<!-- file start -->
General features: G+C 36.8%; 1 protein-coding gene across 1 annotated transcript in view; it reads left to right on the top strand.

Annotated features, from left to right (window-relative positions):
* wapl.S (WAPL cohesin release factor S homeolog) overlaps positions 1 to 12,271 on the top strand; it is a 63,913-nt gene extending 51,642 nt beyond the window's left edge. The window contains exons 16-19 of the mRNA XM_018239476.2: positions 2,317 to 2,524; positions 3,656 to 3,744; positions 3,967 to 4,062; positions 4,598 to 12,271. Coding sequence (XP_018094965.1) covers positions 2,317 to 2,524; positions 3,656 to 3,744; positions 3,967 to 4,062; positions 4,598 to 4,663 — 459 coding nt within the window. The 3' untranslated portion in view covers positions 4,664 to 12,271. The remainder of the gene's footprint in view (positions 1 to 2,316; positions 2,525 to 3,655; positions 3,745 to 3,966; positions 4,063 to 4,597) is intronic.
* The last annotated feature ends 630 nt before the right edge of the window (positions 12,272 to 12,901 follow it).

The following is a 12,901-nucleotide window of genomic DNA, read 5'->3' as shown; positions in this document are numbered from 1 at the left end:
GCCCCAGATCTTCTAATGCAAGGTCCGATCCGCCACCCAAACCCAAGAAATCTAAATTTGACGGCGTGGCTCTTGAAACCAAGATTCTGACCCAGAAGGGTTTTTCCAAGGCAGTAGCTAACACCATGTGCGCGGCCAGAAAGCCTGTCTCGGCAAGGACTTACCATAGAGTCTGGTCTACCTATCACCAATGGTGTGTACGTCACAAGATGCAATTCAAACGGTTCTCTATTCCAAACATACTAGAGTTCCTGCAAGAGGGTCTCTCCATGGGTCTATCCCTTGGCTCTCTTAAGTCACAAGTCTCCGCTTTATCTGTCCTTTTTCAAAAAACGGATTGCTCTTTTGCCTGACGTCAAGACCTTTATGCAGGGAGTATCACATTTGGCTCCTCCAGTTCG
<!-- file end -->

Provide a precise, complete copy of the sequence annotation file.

General features: G+C 36.8%; 1 protein-coding gene across 1 annotated transcript in view; it reads left to right on the top strand.

Annotated features, from left to right (window-relative positions):
* wapl.S (WAPL cohesin release factor S homeolog) overlaps positions 1 to 12,271 on the top strand; it is a 63,913-nt gene extending 51,642 nt beyond the window's left edge. The window contains exons 16-19 of the mRNA XM_018239476.2: positions 2,317 to 2,524; positions 3,656 to 3,744; positions 3,967 to 4,062; positions 4,598 to 12,271. Coding sequence (XP_018094965.1) covers positions 2,317 to 2,524; positions 3,656 to 3,744; positions 3,967 to 4,062; positions 4,598 to 4,663 — 459 coding nt within the window. The 3' untranslated portion in view covers positions 4,664 to 12,271. The remainder of the gene's footprint in view (positions 1 to 2,316; positions 2,525 to 3,655; positions 3,745 to 3,966; positions 4,063 to 4,597) is intronic.
* The last annotated feature ends 630 nt before the right edge of the window (positions 12,272 to 12,901 follow it).

The following is a 12,901-nucleotide window of genomic DNA, read 5'->3' as shown; positions in this document are numbered from 1 at the left end:
GCCCCAGATCTTCTAATGCAAGGTCCGATCCGCCACCCAAACCCAAGAAATCTAAATTTGACGGCGTGGCTCTTGAAACCAAGATTCTGACCCAGAAGGGTTTTTCCAAGGCAGTAGCTAACACCATGTGCGCGGCCAGAAAGCCTGTCTCGGCAAGGACTTACCATAGAGTCTGGTCTACCTATCACCAATGGTGTGTACGTCACAAGATGCAATTCAAACGGTTCTCTATTCCAAACATACTAGAGTTCCTGCAAGAGGGTCTCTCCATGGGTCTATCCCTTGGCTCTCTTAAGTCACAAGTCTCCGCTTTATCTGTCCTTTTTCAAAAAACGGATTGCTCTTTTGCCTGACGTCAAGACCTTTATGCAGGGAGTATCACATTTGGCTCCTCCAGTTCG